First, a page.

The character backstories. Richard, Lucia and Evelyn are three very different people who find themselves thrown together in unexpected circumstances. Hilarity definitely ensues as each adapts to the quirks of the other, especially Richard to Lucia’s fieriness and wit. What I most loved about the characters, though, was learning about their pasts through regressions in the plot of the novel. In particular, Evelyn’s story was incredibly moving and harrowing as well as highly topical as an all too realistic example of the despair which leads people to leave their home country as refugees. Lucia’s story was similar in its heaviness and sadness, somewhat mirroring Allende’s own story living in exile from Chile after the 1970s coup.
The theme of rebirth and second chances. Allende spoke at length during the event I attended about times in her life when she felt she was in a form of hibernation, waiting to believe in life or love again. The snowstorm setting of this novel acts as a foil for the internal winters each character is experiencing to different degrees, whether by hiding from love, experiencing physical insecurity after an illness or living in near slavery. Allende clearly believes that when life seems most difficult, with time it’s still possible to make a new start. The stories she weaves for her characters throughout this novel epitomize the essence of that ethos. The inescapable events that draw Richard, Lucia and Evelyn into their orbit bring out their dormant strengths and provide the needed catalyst for each of them to change their lives.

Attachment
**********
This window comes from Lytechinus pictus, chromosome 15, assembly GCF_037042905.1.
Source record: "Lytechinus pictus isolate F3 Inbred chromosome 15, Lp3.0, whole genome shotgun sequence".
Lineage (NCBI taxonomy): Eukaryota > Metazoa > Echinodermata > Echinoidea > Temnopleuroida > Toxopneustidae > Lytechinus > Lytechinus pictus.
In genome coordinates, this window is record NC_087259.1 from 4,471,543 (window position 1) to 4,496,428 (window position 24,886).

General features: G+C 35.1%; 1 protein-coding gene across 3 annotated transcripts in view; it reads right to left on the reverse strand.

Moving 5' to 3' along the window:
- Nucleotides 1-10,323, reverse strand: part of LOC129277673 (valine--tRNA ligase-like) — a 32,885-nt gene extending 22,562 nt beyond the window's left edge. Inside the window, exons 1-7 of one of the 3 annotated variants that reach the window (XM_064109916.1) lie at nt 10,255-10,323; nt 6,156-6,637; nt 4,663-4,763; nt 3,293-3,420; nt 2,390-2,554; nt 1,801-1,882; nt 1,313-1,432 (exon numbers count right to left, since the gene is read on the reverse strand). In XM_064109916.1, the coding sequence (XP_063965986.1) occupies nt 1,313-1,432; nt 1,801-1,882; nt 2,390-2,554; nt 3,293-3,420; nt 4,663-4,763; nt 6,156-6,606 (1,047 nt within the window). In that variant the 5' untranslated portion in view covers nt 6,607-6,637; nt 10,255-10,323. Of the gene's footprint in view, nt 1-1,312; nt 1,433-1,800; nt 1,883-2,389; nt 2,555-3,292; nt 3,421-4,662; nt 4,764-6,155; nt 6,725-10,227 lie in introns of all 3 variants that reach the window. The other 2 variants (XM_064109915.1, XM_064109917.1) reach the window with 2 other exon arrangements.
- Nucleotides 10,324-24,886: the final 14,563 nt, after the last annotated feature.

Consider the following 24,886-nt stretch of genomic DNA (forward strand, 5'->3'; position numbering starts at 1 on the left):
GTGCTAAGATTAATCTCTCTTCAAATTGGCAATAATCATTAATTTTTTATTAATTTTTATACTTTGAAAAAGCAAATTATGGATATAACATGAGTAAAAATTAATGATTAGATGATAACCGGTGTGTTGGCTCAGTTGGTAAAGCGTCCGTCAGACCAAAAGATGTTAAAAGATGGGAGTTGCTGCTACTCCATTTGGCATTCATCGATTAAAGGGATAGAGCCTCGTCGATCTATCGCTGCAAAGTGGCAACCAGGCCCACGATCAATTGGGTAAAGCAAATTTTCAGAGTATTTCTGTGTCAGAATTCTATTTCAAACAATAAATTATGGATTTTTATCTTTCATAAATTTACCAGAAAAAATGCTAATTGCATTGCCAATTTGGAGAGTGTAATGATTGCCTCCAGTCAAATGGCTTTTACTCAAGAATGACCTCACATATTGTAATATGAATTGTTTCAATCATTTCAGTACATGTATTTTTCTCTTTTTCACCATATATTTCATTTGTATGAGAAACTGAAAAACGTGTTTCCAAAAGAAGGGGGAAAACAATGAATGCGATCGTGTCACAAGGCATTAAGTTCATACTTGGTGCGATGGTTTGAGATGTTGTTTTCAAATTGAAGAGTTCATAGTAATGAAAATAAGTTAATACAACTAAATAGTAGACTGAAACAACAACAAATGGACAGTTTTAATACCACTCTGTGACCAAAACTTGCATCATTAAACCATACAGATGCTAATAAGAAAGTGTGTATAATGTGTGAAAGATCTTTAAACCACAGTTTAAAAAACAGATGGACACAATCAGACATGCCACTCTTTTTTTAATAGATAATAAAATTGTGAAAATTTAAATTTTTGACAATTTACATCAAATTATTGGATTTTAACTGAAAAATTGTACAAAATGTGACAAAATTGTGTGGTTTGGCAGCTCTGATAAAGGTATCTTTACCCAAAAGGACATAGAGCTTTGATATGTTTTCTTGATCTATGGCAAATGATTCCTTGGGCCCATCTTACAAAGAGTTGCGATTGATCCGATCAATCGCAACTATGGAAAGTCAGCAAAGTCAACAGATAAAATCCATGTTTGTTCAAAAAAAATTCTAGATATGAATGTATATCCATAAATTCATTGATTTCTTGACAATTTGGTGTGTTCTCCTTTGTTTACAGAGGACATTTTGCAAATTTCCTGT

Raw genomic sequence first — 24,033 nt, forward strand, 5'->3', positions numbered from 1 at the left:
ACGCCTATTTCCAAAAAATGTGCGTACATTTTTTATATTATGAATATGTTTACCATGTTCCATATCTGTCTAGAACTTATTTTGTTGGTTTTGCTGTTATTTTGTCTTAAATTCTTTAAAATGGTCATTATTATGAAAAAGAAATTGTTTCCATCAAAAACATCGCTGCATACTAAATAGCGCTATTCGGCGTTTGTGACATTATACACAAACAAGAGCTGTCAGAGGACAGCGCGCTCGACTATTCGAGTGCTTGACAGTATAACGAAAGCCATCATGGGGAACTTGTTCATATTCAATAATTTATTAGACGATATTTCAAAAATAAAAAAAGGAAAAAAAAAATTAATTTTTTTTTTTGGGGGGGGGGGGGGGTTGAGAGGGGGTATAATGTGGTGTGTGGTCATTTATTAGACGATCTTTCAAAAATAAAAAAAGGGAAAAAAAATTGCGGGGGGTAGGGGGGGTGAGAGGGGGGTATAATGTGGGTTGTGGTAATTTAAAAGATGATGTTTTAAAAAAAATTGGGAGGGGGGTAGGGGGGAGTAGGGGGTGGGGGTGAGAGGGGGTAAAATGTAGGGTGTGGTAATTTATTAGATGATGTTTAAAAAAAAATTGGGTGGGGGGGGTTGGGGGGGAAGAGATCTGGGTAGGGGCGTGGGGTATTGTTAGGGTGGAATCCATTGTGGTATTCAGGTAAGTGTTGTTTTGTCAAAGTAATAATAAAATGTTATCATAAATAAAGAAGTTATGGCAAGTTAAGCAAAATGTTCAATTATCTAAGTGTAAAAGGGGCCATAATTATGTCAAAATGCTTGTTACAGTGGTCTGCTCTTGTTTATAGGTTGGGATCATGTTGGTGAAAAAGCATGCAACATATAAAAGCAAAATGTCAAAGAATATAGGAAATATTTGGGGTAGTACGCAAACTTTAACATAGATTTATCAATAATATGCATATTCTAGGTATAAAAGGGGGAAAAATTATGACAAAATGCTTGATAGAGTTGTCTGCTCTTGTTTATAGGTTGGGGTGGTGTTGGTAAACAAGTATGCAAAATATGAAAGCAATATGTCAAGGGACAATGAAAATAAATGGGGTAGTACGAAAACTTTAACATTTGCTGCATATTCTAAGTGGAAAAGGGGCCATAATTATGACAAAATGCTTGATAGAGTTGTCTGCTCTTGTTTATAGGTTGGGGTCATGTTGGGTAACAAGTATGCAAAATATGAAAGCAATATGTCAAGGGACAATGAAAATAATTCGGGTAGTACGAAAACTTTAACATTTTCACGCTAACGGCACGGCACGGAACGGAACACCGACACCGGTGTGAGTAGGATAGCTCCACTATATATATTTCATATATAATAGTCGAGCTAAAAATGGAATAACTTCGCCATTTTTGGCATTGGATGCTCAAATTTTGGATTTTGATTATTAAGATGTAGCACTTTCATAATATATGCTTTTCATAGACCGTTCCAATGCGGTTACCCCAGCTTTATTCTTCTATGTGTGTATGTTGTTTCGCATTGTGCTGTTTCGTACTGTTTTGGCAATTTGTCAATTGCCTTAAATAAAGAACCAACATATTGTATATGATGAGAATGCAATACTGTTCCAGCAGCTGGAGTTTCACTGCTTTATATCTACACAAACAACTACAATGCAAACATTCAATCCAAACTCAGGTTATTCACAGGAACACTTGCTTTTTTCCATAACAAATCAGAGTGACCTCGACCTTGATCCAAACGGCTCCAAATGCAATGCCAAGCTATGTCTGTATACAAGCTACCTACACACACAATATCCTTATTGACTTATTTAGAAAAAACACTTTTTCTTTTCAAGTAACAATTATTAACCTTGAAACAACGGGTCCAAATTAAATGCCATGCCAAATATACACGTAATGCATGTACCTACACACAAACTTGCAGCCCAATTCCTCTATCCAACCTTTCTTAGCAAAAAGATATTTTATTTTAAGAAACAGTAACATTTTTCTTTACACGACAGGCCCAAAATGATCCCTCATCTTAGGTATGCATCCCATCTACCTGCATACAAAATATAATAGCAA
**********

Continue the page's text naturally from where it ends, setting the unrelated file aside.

A bit cheesy in parts. There were parts of this book that were extremely sad and even at times involved graphic violence, but the majority was a relatively straightforward entertaining read about the adventure Allende’s three protagonists face. I appreciated that Allende counterbalanced the darker chapters with lighter and more humorous ones, but at times her writing almost seemed romance novel like and definitely cheesy in the repartee between two of the main characters. I also felt that the ending of the novel was too tidy and simplistic considering some of the complexity of the plot. She could have further explored the potential consequences of some of her primary and secondary characters’ actions to make it a more realistic ending.